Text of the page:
i dont know, macklemore is pretty dope guys....sick rhymes, dope beats, fresh hair. Nigggahs got it all.
Posted by xnotsoancientalienx on February 25, 2013 at 6:53 AM · Report this
Charles Mudede 11
@9, are you kool moe dee? the same one who sold out hiphop at the grammy awards? i'll tell you this: kool moe dee was the ultimate good wack.
Posted by Charles Mudede on February 25, 2013 at 3:08 PM · Report this
12
Charles, Eric B is not a producer and hence is not an "underrated" producer. Eric B was the business man. Rakim produced a lot of the first 2 Eric B & Rakim albums himself (also Paul C is in there -- the last track he ever worked on was an Eric B & Rakim track, RIP Paul C). "Producing" was different in those days though. The engineer might've hooked up a lot of the beats, worked the MPC or SP and the named "producer" just gave the engineer the sample.

Find the book "Rakim Told Me" or "Check the Technique" (same book basically) by Brian Coleman and read the Eric B & Rakim chapter. It is illuminating on the subject.

Also, using "Down With the King" to demonstrate changing rap styles is kind of weird. I love Pete Rock, but have you heard his verse? It's not quite coming from the Rakim school... Plus Run's verse and especially DMC's verse are pretty sophisticated. Is that "great wack"?
Posted by Went big, now home on February 25, 2013 at 7:45 PM · Report this
Charles Mudede 13
@12, im right about "down with the king," so will not waist my breath on that. as for being a producer, i refer you to my essay on the turntable (http://www.ctheory.net/articles.aspx?id=…). it will explain that i'm aware of the distinction, but for the sake of brevity in this article collapsed the two. but back in the day, all djs were essentially businessmen.
Posted by Charles Mudede on February 25, 2013 at 8:57 PM · Report this
14
@Charles Mudede, no, I'm not Kool Moe Dee. All I can say is, I respectfully disagree with your perspective on some aspects of this article (in particular, Rammellzee's opinion of Basquiat comes to mind, which makes pairing them in a sentence entertaining). Rakim did provide a pivotal moment in hip-hop, is one of the best to ever do it, and he stood on the shoulders of giants, IMO. Peace.
Posted by scorintha on February 25, 2013 at 10:42 PM · Report this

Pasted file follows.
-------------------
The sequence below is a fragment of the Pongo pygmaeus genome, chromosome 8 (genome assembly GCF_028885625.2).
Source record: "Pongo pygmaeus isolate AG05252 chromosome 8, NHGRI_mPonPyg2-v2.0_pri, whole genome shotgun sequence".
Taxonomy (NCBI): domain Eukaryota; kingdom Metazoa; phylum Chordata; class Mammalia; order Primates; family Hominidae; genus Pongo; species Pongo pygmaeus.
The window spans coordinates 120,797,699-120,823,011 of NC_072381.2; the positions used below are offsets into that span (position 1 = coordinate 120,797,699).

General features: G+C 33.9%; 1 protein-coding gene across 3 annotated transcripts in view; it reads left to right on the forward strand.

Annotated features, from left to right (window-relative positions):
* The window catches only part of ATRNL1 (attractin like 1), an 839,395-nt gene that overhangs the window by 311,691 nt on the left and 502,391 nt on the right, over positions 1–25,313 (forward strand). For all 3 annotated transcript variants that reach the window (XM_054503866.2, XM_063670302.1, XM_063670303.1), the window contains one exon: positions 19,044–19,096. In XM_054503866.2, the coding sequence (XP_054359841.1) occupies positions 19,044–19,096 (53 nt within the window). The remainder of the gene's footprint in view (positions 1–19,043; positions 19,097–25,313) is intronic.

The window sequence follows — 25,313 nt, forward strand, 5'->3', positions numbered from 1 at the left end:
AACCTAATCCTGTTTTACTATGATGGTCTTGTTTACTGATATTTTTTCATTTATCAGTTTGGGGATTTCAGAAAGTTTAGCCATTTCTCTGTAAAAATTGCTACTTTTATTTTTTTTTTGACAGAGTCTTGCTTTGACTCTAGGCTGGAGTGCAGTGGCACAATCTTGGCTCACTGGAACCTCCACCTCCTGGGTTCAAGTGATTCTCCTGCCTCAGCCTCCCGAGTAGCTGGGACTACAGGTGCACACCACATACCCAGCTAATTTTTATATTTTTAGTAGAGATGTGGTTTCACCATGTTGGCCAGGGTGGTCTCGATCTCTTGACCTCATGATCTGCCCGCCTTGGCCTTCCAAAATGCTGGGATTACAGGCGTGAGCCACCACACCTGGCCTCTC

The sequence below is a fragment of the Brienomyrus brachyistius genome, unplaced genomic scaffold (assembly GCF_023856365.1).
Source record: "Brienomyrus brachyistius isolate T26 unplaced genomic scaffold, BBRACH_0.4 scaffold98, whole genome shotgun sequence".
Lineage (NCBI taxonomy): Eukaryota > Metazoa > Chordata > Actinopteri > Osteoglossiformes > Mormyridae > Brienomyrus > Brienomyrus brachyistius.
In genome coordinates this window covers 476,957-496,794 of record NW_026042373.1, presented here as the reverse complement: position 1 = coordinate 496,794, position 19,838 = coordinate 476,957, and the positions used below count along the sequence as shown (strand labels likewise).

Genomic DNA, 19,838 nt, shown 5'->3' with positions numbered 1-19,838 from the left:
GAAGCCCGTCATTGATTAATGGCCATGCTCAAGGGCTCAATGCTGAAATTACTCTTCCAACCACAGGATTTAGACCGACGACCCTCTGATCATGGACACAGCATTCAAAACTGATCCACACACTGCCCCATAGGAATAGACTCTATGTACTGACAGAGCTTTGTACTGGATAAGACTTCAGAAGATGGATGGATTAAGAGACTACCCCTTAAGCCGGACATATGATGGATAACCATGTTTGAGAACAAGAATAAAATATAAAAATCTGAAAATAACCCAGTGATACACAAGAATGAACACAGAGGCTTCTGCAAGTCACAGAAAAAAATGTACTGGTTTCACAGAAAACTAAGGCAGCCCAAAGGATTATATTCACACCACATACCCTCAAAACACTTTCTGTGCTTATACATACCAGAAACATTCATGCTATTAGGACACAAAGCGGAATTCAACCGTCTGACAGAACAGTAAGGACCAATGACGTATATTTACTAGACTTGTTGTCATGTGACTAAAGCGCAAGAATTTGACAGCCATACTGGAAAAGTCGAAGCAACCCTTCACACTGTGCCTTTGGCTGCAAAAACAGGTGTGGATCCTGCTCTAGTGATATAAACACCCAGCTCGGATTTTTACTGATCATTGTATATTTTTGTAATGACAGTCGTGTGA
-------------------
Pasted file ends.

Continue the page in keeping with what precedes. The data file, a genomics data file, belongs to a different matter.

15
Seems like a silly claim to say anyone is a the greatest at anything when the criteria is totally subjective. Aside from the unsubstantiated claim, you really aren't saying anything we don't already know: Rakim is game-changing rapper. Thanks for the history lesson, but those of us who have been around hip-hop as long as hip-hop as been around don't need it. Seems like this was written more for people like ExitOnly who clearly don't know anything about hip-hop's rich tradition and cultural heritage (perhaps you're baiting the rest of us into a G.O.A.T. argument?).
Posted by Someone Stranger Than You on February 26, 2013 at 12:12 AM · Report this
16
Seems like a silly claim to say anyone is a the greatest at anything when the criteria is totally subjective. Aside from the unsubstantiated claim, you really aren't saying anything we don't already know: Rakim is game-changing rapper. Thanks for the history lesson, but those of us who have been around hip-hop as long as hip-hop has been around don't need it. Seems like this was written more for people like ExitOnly who clearly don't know anything about hip-hop's rich tradition and cultural heritage (perhaps you're baiting the rest of us into a G.O.A.T. argument?).
Posted by Someone Stranger Than You on February 26, 2013 at 12:30 AM · Report this
17
I'm a white dude from South Philly who started listening to hip-hop in the mid-80's. I disagree that Rakim is the greatest rapper of all time. I say this only because I consider the term "rapper" as a commercialized form of being an MC. The criteria is a little different. Rakim was a true MC. He moved the crowd. A beat, a turntable, and a mic was all he needed and he could flow ALL DAY LONG. A rapper can spit a rhyme over a track. A rapper can sell 10 million units but still be a weak MC. A rapper might have crossover appeal, but not enough street cred and lyrical content to battle in a cypher or appear on a legit mixtape. JayZ is arguably the greatest rapper of all time based on shear consistency in the rap game. Eminem is a lyrical beast but he often raps about absolutely nothing, however, there is no denying that he is a lyrical genius who knows how to string words together for shock value. But as far as MC’s go…I have to go with RAKIM hands down. He didn’t stand on any shoulders because before him all of the other rappers sounded pretty much the same other than RUN DMC, Kool Moe D, KRS One, and Kool G Rap. Just my opinion!
Posted by DGeezy on July 26, 2014 at 7:27 PM · Report this

Add a comment